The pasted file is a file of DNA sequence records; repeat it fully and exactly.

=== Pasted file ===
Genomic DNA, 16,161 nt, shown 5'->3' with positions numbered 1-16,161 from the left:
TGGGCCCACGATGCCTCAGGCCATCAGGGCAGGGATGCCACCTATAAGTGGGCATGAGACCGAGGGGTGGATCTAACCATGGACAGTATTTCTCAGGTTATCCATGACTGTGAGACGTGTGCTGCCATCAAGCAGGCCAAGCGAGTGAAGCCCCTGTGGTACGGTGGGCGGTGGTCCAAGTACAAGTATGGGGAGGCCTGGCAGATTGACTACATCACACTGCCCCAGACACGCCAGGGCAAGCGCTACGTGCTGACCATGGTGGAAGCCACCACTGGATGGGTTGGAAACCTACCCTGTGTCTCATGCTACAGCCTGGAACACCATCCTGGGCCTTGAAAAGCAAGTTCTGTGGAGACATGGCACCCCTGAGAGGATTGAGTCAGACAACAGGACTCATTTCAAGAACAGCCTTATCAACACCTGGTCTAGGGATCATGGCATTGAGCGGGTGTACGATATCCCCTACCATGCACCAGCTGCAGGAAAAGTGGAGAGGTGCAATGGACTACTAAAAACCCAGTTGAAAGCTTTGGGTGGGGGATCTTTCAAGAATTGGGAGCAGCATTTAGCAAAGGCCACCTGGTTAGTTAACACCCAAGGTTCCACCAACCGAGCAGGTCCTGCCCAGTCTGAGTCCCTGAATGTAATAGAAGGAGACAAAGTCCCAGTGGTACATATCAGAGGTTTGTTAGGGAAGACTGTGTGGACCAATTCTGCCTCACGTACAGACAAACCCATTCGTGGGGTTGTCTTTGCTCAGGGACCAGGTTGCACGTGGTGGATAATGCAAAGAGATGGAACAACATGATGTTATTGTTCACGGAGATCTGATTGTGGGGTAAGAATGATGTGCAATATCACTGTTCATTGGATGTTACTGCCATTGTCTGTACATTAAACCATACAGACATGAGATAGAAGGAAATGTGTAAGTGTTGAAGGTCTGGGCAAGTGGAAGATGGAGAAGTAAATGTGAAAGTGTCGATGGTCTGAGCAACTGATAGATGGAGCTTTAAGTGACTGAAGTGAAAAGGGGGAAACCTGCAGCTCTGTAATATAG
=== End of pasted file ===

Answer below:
Genomic DNA, 16,161 nt, shown 5'->3' with positions numbered 1-16,161 from the left:
TGGGCCCACGATGCCTCAGGCCATCAGGGCAGGGATGCCACCTATAAGTGGGCATGAGACCGAGGGGTGGATCTAACCATGGACAGTATTTCTCAGGTTATCCATGACTGTGAGACGTGTGCTGCCATCAAGCAGGCCAAGCGAGTGAAGCCCCTGTGGTACGGTGGGCGGTGGTCCAAGTACAAGTATGGGGAGGCCTGGCAGATTGACTACATCACACTGCCCCAGACACGCCAGGGCAAGCGCTACGTGCTGACCATGGTGGAAGCCACCACTGGATGGGTTGGAAACCTACCCTGTGTCTCATGCTACAGCCTGGAACACCATCCTGGGCCTTGAAAAGCAAGTTCTGTGGAGACATGGCACCCCTGAGAGGATTGAGTCAGACAACAGGACTCATTTCAAGAACAGCCTTATCAACACCTGGTCTAGGGATCATGGCATTGAGCGGGTGTACGATATCCCCTACCATGCACCAGCTGCAGGAAAAGTGGAGAGGTGCAATGGACTACTAAAAACCCAGTTGAAAGCTTTGGGTGGGGGATCTTTCAAGAATTGGGAGCAGCATTTAGCAAAGGCCACCTGGTTAGTTAACACCCAAGGTTCCACCAACCGAGCAGGTCCTGCCCAGTCTGAGTCCCTGAATGTAATAGAAGGAGACAAAGTCCCAGTGGTACATATCAGAGGTTTGTTAGGGAAGACTGTGTGGACCAATTCTGCCTCACGTACAGACAAACCCATTCGTGGGGTTGTCTTTGCTCAGGGACCAGGTTGCACGTGGTGGATAATGCAAAGAGATGGAACAACATGATGTTATTGTTCACGGAGATCTGATTGTGGGGTAAGAATGATGTGCAATATCACTGTTCATTGGATGTTACTGCCATTGTCTGTACATTAAACCATACAGACATGAGATAGAAGGAAATGTGTAAGTGTTGAAGGTCTGGGCAAGTGGAAGATGGAGAAGTAAATGTGAAAGTGTCGATGGTCTGAGCAACTGATAGATGGAGCTTTAAGTGACTGAAGTGAAAAGGGGGAAACCTGCAGCTCTGTAATATAG